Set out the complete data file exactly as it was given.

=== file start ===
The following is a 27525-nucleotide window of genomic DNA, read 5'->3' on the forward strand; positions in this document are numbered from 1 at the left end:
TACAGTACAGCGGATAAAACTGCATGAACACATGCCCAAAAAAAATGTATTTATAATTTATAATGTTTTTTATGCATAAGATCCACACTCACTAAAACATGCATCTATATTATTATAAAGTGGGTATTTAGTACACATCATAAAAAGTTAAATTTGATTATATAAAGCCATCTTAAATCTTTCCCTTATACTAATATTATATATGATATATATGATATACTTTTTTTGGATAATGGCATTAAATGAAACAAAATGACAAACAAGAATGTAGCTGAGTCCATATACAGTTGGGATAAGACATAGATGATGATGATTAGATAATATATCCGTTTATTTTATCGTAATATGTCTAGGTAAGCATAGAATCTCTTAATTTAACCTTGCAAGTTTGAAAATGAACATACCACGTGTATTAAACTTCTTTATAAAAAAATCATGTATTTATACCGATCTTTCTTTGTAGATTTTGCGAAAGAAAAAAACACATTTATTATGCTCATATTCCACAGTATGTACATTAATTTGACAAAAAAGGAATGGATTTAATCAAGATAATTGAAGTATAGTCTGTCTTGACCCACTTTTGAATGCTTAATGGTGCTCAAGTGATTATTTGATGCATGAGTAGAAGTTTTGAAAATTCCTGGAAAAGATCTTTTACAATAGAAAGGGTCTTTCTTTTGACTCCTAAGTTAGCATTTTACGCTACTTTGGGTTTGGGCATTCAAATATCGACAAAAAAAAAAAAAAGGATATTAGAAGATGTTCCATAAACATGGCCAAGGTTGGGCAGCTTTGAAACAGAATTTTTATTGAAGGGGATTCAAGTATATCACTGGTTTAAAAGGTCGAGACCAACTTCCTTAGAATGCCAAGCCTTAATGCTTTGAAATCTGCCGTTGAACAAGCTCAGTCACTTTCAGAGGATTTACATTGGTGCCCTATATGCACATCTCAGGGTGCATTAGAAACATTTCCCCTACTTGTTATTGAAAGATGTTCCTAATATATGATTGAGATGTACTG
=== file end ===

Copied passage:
The following is a 27525-nucleotide window of genomic DNA, read 5'->3' on the forward strand; positions in this document are numbered from 1 at the left end:
TACAGTACAGCGGATAAAACTGCATGAACACATGCCCAAAAAAAATGTATTTATAATTTATAATGTTTTTTATGCATAAGATCCACACTCACTAAAACATGCATCTATATTATTATAAAGTGGGTATTTAGTACACATCATAAAAAGTTAAATTTGATTATATAAAGCCATCTTAAATCTTTCCCTTATACTAATATTATATATGATATATATGATATACTTTTTTTGGATAATGGCATTAAATGAAACAAAATGACAAACAAGAATGTAGCTGAGTCCATATACAGTTGGGATAAGACATAGATGATGATGATTAGATAATATATCCGTTTATTTTATCGTAATATGTCTAGGTAAGCATAGAATCTCTTAATTTAACCTTGCAAGTTTGAAAATGAACATACCACGTGTATTAAACTTCTTTATAAAAAAATCATGTATTTATACCGATCTTTCTTTGTAGATTTTGCGAAAGAAAAAAACACATTTATTATGCTCATATTCCACAGTATGTACATTAATTTGACAAAAAAGGAATGGATTTAATCAAGATAATTGAAGTATAGTCTGTCTTGACCCACTTTTGAATGCTTAATGGTGCTCAAGTGATTATTTGATGCATGAGTAGAAGTTTTGAAAATTCCTGGAAAAGATCTTTTACAATAGAAAGGGTCTTTCTTTTGACTCCTAAGTTAGCATTTTACGCTACTTTGGGTTTGGGCATTCAAATATCGACAAAAAAAAAAAAAAGGATATTAGAAGATGTTCCATAAACATGGCCAAGGTTGGGCAGCTTTGAAACAGAATTTTTATTGAAGGGGATTCAAGTATATCACTGGTTTAAAAGGTCGAGACCAACTTCCTTAGAATGCCAAGCCTTAATGCTTTGAAATCTGCCGTTGAACAAGCTCAGTCACTTTCAGAGGATTTACATTGGTGCCCTATATGCACATCTCAGGGTGCATTAGAAACATTTCCCCTACTTGTTATTGAAAGATGTTCCTAATATATGATTGAGATGTACTG